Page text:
Finishing up the dust collector

With the blower, cyclone and manifold built and working together, it was time to attach it all together and add wheels.

I placed the fan, filters and buckets on a scrap of plywood just larger than I needed and outlined it with a pencil, then used those lines as a guide for where to cut the plywood. I left an extra 2 cm around the bucket outline.

I attached some wheels to the bottom. These are just 1.5" (38 mm) diameter casters. Slightly larger ones would be better, but I already had these.

I often find that casters don't swivel very easily. Oiling the balls and the part that holds the swivel on improves that.

I glued a strip of wood to the bottom edge of the blower to give me an edge for screwing it onto the base.

The screw rail allowed me to screw the blower to the base from above.

I also attached the filter box to the base with just a screw from the inside.

After mounting the blower and filter, I put the cyclone bucket back on and outlined the edge of the bucket again. This served as a guide for where to mount blocks that keep it in place.

Two tall blocks in the back and two low ones on the front make it easier to put the bucket in place.

I also needed something to hold the cover on the filter box.

I glued two blocks to one end, with protruding screws.

After gluing these, I put the cover on the filter box and tapped the top of it with a mallet. This pushed the screws heads into the wood a bit, leaving a mark on the inside of the filter box.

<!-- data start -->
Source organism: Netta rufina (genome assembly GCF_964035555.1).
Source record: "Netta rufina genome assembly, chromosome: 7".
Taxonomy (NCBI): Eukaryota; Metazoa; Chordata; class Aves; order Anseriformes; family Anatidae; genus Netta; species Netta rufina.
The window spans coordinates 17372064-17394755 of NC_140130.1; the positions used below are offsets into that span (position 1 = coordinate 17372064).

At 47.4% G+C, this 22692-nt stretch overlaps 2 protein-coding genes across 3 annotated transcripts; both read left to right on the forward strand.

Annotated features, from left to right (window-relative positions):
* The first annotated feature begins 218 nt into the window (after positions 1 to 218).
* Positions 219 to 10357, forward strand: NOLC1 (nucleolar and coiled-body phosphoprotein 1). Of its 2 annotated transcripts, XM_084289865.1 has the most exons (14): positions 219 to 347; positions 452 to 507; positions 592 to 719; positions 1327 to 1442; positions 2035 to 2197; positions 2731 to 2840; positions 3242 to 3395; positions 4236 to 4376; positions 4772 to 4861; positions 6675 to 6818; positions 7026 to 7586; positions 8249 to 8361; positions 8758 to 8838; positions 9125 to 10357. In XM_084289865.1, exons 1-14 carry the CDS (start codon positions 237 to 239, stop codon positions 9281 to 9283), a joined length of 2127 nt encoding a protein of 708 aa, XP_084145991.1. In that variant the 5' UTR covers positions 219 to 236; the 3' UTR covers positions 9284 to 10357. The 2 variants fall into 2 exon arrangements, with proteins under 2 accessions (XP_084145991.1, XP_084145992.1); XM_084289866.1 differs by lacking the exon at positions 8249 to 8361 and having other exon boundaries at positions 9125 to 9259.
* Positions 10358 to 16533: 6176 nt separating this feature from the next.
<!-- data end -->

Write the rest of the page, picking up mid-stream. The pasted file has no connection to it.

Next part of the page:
I used a Phillips screwdriver to deepen the dent that the screws left, then used a larger drill to make a hole for the screw heads.

The holes provide something for the screw heads to hook on to.

I made a hook to hold the top of the lid in place. I had to cut a slight notch out of the top of the lid to allow this hook to turn freely.

The lid is only held loosely in place, top and bottom. When the dust collector is turned on, the lid is pulled tightly against all edges by vacuum, making for a good seal.

At this point, the dust collector was basically functional, and I played around with it, vacuuming up the dust from my workbench and table saw.

Arbor nut keeps coming loose

Playing around with it, I found the arbour nut holding the impeller came loose. The first time it happened, I figured I just hadn't tightened it enough, but then it happened again, after getting an intermittent connection with the electrical plug. I think the on and off cycling while the motor was spinning may have, at times, caused braking on the motor, which would help to undo the nut. Whatever the cause, the second time it happened, I knew I needed a better solution...

...especially because getting at the arbour nut requires substantial disassembly.

So I figured I'd need some way of locking that arbour nut to keep it from coming loose.

I made a piece of plywood to fit moderately tightly around the nut by drilling a hole just smaller than the points of the nut, then filing six notches around the edge of it.